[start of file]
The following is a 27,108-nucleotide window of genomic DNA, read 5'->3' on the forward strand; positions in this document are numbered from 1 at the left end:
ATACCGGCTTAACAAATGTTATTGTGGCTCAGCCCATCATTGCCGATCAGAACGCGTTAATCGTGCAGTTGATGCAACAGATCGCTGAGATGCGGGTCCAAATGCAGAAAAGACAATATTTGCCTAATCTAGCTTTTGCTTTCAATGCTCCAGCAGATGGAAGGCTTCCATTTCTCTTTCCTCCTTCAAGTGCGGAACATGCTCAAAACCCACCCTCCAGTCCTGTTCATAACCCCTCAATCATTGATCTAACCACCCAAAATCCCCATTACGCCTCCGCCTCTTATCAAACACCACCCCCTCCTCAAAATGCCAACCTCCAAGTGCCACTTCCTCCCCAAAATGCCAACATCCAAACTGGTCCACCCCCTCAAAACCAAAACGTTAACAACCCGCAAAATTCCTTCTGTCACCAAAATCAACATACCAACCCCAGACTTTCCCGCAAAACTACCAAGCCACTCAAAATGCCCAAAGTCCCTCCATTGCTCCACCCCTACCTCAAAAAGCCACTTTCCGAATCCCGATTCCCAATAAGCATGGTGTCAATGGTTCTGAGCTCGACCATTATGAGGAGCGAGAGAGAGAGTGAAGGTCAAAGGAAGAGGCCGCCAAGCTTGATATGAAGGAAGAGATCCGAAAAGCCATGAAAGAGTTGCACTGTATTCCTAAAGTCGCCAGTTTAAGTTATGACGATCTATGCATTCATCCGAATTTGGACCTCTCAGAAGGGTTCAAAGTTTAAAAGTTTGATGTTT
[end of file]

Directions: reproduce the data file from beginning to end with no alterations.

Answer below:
The following is a 27,108-nucleotide window of genomic DNA, read 5'->3' on the forward strand; positions in this document are numbered from 1 at the left end:
ATACCGGCTTAACAAATGTTATTGTGGCTCAGCCCATCATTGCCGATCAGAACGCGTTAATCGTGCAGTTGATGCAACAGATCGCTGAGATGCGGGTCCAAATGCAGAAAAGACAATATTTGCCTAATCTAGCTTTTGCTTTCAATGCTCCAGCAGATGGAAGGCTTCCATTTCTCTTTCCTCCTTCAAGTGCGGAACATGCTCAAAACCCACCCTCCAGTCCTGTTCATAACCCCTCAATCATTGATCTAACCACCCAAAATCCCCATTACGCCTCCGCCTCTTATCAAACACCACCCCCTCCTCAAAATGCCAACCTCCAAGTGCCACTTCCTCCCCAAAATGCCAACATCCAAACTGGTCCACCCCCTCAAAACCAAAACGTTAACAACCCGCAAAATTCCTTCTGTCACCAAAATCAACATACCAACCCCAGACTTTCCCGCAAAACTACCAAGCCACTCAAAATGCCCAAAGTCCCTCCATTGCTCCACCCCTACCTCAAAAAGCCACTTTCCGAATCCCGATTCCCAATAAGCATGGTGTCAATGGTTCTGAGCTCGACCATTATGAGGAGCGAGAGAGAGAGTGAAGGTCAAAGGAAGAGGCCGCCAAGCTTGATATGAAGGAAGAGATCCGAAAAGCCATGAAAGAGTTGCACTGTATTCCTAAAGTCGCCAGTTTAAGTTATGACGATCTATGCATTCATCCGAATTTGGACCTCTCAGAAGGGTTCAAAGTTTAAAAGTTTGATGTTT